MAY 31, 2017
Leading up to The Gathering at the end of July we are sharing weekly blogposts written by Art Earth Tech Institute members Rufus Pollock and Liam Kavanagh. This week’s post is titled ‘The Way We Live Now’ and is a reflection on the world’s current situation and its shortcomings.
Photograph by Sarah Hickson
by Rufus Pollock and Liam Kavanagh
Today 7.5 billion people live on this planet and the total is projected to be 10 billion within our lifetime. This extraordinary growth is testament to an incredible material and technical progress, progress which has enabled major improvements in healthcare, education and general material well-being despite the vast increase in population.
Recently, the digital revolution in information technology offers the potential for a new kind of production and, perhaps, a new culture — whilst also contributing to our material progress. The substance at the heart of this revolution - information - is practically costlessly copyable making it naturally abundant and shareable, in stark contrast to the traditional physical goods from bread to steel with which we are familiar for millennia. The continuing advance now includes the possibility of thinking machines, promising (or threatening) to eliminate the need for human labour and presenting profound philosophical and social questions.
During the last two centuries market-based consumerist capitalism has flourished, and as Marx observed, modes of production do much to influence culture. Capitalism and rationality have become a dominant social ideology and economic model, at least among “the elite”.
In the last thirty years, the triumph of the liberal market state, itself a creation of the enlightenment, has become partially tarnished. Awareness has grown of its imperfections, most notably its susceptibility to the influence of concentrated power and wealth especially in the form of multinational corporations. This influence has been perceived to be at odds with the popular interest, but efforts to replace market democracies with more “rational” alternatives have instead produced tyranny, and more recent attempts at reform have produced political disillusionment and ineffective disunity. As a result those most disaffected with “the mainstream” have been relegated to creating private “bohemian” niches within the larger economic system rather than true alternatives.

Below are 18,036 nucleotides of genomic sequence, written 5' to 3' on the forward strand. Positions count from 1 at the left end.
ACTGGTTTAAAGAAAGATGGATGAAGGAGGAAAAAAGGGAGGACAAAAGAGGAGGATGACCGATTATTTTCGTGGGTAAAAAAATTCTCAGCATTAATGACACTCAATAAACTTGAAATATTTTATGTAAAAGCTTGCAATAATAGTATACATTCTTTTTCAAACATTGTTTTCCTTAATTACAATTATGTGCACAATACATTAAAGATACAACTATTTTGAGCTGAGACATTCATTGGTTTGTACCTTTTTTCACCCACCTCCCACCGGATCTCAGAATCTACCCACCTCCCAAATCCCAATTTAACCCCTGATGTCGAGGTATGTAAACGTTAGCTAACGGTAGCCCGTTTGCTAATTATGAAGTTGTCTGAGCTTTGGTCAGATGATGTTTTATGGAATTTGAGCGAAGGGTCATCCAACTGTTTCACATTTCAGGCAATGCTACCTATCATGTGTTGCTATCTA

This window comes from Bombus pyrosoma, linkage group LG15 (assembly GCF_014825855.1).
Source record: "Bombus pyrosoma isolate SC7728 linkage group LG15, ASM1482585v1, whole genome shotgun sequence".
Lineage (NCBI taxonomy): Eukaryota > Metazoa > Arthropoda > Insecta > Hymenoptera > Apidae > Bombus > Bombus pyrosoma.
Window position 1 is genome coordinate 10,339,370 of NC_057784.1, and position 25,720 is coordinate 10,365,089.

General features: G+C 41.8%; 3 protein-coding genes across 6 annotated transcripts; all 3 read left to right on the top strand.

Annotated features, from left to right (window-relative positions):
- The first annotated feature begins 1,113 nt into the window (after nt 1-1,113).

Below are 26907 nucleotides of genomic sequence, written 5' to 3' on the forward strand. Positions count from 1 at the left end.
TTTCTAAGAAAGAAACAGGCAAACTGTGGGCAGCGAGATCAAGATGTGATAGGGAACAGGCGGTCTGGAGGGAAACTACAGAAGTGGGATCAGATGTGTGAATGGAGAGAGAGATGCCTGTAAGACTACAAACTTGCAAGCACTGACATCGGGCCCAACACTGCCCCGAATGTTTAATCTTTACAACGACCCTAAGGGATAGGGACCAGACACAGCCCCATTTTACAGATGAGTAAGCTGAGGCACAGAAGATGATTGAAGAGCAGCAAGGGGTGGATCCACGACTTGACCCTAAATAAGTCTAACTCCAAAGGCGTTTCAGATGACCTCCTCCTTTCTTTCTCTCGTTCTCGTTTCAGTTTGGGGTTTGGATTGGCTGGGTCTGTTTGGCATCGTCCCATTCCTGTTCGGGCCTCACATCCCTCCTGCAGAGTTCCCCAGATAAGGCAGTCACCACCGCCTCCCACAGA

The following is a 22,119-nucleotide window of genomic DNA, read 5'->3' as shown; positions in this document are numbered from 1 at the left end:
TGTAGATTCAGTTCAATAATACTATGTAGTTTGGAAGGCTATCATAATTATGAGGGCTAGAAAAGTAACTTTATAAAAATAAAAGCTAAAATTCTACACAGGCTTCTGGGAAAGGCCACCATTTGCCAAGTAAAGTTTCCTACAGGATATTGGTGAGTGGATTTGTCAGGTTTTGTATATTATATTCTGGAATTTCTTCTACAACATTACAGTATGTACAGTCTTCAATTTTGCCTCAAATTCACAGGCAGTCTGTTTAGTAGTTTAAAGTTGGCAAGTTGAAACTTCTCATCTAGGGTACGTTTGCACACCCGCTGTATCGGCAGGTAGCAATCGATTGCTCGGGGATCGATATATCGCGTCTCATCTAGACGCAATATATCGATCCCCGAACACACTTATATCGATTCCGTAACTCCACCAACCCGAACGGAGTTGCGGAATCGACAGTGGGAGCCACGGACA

Though explicit criticism is muted, there has spread, especially in the last thirty years, a widespread feeling that something is wrong, perhaps seriously so. At the same time, there is little consensus as to what exactly it is that is wrong — or what to do about it.
The increase in productivity and consumption are seriously straining the earth’s capacity to support life. Societies are increasingly marked by stressful competition for fixed amounts of wealth, leading to inequality and reduced well-being. Even so, in comparison to other areas, physical safety, growth and economy seems to be what is most clearly “going right.”
More concerning are the effects of our profit-oriented consumerism on values, community and well-being. The positive effect of material progress on psychological well-being clearly decline rapidly after basic needs are met. However, this has been little reflected in our way of life. This is, at least in part, because of our deep immersion in an ideology that emphasizes and promotes individualistic, competitive acquisitiveness and focus on “the bottom line”. This has eroded “investment” in the “public goods” of community, trust, and the humanitarian education required for a well and well-rounded citizenry. Powerful, industrially-crafted temptations overwhelm our (largely unimproved) self-control. As a result our free-time is spent on semi-addictive distractions such as TV, drugs, porn, shopping and blockbuster movies. Despite periodic counter currents (e.g. “the sixties) we find ourselves wondering if we are on a slow drift towards something like Huxley’s somatic society — but without the smart elite to hold it all together.